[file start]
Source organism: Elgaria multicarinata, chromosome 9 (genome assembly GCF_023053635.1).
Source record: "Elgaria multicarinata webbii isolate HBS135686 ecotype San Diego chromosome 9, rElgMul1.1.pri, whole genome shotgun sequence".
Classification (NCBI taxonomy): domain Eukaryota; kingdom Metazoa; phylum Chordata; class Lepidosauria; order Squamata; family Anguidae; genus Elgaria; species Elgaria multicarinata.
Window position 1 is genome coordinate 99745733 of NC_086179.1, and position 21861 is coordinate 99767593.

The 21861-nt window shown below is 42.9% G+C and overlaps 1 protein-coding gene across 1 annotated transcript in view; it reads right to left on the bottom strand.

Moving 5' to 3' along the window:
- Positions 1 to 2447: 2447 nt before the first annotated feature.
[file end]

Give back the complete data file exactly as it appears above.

Source organism: Elgaria multicarinata, chromosome 9 (genome assembly GCF_023053635.1).
Source record: "Elgaria multicarinata webbii isolate HBS135686 ecotype San Diego chromosome 9, rElgMul1.1.pri, whole genome shotgun sequence".
Classification (NCBI taxonomy): domain Eukaryota; kingdom Metazoa; phylum Chordata; class Lepidosauria; order Squamata; family Anguidae; genus Elgaria; species Elgaria multicarinata.
Window position 1 is genome coordinate 99745733 of NC_086179.1, and position 21861 is coordinate 99767593.

The 21861-nt window shown below is 42.9% G+C and overlaps 1 protein-coding gene across 1 annotated transcript in view; it reads right to left on the bottom strand.

Moving 5' to 3' along the window:
- Positions 1 to 2447: 2447 nt before the first annotated feature.